How to Write a Letter of Intent

A letter of intent is used when submitting unsolicited job applications or inquiries to companies you would like to work for. They are a means of introducing yourself to potential employers and convincing them to read your resume.

A good letter of intent will spell out your key skills and accomplishments, and explain why you are a great fit for the company to which you are applying. Note that a letter of intent is not a cover letter.

Contents

  1. What Is a Letter of Intent and How Is It Different from a Cover Letter?
  2. When Will You Need to Write a Letter of Intent?
  3. Structuring Your Letter of Intent
  4. Other Things to Remember
  5. What Not to Include
  6. Letter of Intent Example
  7. Final Thoughts
  8. Further Reading

What Is a Letter of Intent and How Is It Different from a Cover Letter?

Admittedly, letters of intent and cover letters are very similar. Both will introduce you as a job candidate, and both require you to outline your skills and relevant experience.

There is a key difference, and it lies in the context in which you are writing the letter.

A cover letter is used to enhance your application for an advertised job listing, and the content is geared towards how your skills can be applied to the specific requirements of the job.

A letter of intent is intended to communicate your general interest in working for or with a company. They can be used as a networking tool to help you open a line of communication with potential employers.

They also tend to be more in-depth than a cover letter, and can include things like your education, your skills and experience, and your future goals.

When Will You Need to Write a Letter of Intent?

You should write a letter of intent in the following circumstances:

  1. When making a general application to a company at which you want to work.

  2. The employer has requested one on the job listing.

  3. When making general applications at a job fair.

  4. When applying to an academic institution.

  5. When inquiring about a potential business partnership.

Structuring Your Letter of Intent

1. Salutation

You should always write your letter of intent in formal business English. Therefore, you should address your letter to a specific person, using the salutation ‘Dear [name]’.

If you do not have a specific name, you will be expected to undertake your own research to find one. Here are some tips for researching your recipient:

  1. Go to the company’s ‘About Us’ or ‘Contact’ page on its website and locate a list of the company’s employees and their contact details.

  2. Check the company’s LinkedIn page for connected employees and find the person with the most relevant job title.

  3. Call the company and ask to whom your letter of intent and resume should be sent.

If you still cannot find a specific recipient, address your letter to a particular role or department. For example, ‘Dear Recruitment Manager' or ‘Dear Human Resources Department'.

Alternatively, you can use ‘To Whom It May Concern’. However, some people view this salutation as outdated, so it should only be used as a last resort.

2. Introduction

The first paragraph of your letter should be used to introduce yourself. Make sure you include your reason for writing; for example, you are interested in working for the company.

Example introduction:

‘Dear [name]:

I am writing to express my interest in a position within your Marketing team. I am a Marketing Manager with five years’ experience overseeing direct marketing campaigns. I believe my skills will make me a valuable addition to your team.’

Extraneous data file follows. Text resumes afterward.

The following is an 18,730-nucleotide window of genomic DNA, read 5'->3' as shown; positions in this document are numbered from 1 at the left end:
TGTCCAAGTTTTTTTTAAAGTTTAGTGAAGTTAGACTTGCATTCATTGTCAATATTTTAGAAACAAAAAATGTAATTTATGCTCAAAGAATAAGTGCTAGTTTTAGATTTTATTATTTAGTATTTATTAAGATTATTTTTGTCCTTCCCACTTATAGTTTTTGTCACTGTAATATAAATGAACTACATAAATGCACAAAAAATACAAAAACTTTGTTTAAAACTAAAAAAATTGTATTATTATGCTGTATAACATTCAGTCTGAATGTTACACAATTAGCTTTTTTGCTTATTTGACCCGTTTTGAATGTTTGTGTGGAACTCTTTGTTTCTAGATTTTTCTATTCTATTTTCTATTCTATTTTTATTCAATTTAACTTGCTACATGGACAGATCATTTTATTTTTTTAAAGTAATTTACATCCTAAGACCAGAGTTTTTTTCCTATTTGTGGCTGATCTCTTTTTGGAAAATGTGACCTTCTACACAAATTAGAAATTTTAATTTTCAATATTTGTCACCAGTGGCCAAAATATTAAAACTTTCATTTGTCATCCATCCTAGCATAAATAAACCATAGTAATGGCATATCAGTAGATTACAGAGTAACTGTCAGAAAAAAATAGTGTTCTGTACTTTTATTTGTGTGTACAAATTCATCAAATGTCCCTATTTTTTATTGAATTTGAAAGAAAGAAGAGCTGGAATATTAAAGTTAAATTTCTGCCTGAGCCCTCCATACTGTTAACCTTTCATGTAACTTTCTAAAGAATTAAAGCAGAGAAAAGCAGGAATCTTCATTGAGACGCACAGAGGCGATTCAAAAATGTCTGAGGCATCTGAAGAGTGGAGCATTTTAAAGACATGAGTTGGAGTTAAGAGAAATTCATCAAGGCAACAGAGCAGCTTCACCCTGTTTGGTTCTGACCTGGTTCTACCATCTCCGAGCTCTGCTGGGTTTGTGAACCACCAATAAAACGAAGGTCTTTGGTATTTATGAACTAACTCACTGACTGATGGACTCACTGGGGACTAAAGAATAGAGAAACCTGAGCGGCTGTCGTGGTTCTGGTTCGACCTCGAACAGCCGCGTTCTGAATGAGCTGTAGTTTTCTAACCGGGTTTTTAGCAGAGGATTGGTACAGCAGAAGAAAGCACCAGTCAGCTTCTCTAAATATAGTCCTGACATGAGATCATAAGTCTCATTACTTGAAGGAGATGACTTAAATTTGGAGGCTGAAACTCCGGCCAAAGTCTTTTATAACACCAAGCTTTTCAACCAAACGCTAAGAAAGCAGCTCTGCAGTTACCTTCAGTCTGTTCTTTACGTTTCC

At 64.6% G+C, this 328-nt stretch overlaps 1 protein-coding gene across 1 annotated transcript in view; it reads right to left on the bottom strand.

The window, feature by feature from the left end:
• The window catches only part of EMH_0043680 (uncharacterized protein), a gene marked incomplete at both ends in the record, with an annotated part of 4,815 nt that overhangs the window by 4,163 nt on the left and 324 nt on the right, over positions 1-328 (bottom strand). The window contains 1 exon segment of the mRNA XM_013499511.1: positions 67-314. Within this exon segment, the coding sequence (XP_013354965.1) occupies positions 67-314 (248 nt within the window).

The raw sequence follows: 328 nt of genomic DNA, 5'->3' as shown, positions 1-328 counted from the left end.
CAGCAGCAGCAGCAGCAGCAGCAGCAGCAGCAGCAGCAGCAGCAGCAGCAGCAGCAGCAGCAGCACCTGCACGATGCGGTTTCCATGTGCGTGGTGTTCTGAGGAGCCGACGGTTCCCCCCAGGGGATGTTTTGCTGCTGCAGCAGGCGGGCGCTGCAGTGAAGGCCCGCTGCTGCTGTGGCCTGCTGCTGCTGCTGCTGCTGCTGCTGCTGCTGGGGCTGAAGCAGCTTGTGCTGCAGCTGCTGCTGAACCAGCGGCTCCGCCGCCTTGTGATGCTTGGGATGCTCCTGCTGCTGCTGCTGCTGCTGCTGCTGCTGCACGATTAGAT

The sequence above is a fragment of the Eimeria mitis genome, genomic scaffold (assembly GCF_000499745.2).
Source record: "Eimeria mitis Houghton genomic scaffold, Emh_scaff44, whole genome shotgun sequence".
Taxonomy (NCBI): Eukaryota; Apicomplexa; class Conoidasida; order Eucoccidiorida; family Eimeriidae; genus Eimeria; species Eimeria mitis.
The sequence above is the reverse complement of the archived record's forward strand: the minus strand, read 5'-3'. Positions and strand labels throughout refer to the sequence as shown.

3. Your Skills and Accomplishments

You should dedicate the bulk of your letter to what makes you great, and how you can apply your skills and experience for the benefit of the company.

Which Skills/Experience Should You Mention?

Letters of intent tend to be more in-depth than cover letters. Therefore, if a skill is relevant, mention it. You can even include your hobbies, as long as they help to illustrate useful skills.

For example, you might mention how your love for building computers has helped you acquire skills in problem solving, research and perseverance.

Here is a list of things you could mention:

  • Your education, such as your bachelor’s degree, and your grade or projected grade.

  • Your work history and key accomplishments.

  • Soft skills such as communication, attention to detail, time management and creativity.

  • Technical skills such as computer skills, programming languages and analytical skills.

  • Your languages and level of proficiency.

  • Past volunteer work.

Back up Your Skills with Specific Accomplishments

A vague list of skills will not impress the recipient of your letter. You should always evidence your skills by providing specific examples of your experience and accomplishments.

For example:

‘I have excellent communication skills which I developed during my time as an Administrative Intern at [University]. Part of my role involved staffing the office's service desk and I was the first point of contact for all student inquiries. I always greeted people with a smile, and I received recognition from my colleagues for my ability to handle inquiries efficiently and confidently.'

Explain How Your Skills Will Make You a Great Addition to the Company

The trickiest part of writing a letter of intent is demonstrating how you can use your skills for the benefit of the company.

With a cover letter, you will usually have a job description to which you can to link your skills. When approaching a company cold, you have no such luxury.

Instead, you should research the company and link your skills to their:

  • Mission or commercial goals.
  • Areas of expertise.
  • Areas of innovation.
  • Working culture.

Start your research by visiting the company’s ‘About Us’ page on its website, and also check the following:

  • The company’s blog – This will be used to post recent projects, successes and interesting topics.

  • Client case studies – Use these to get an idea of the company's policies regarding service delivery.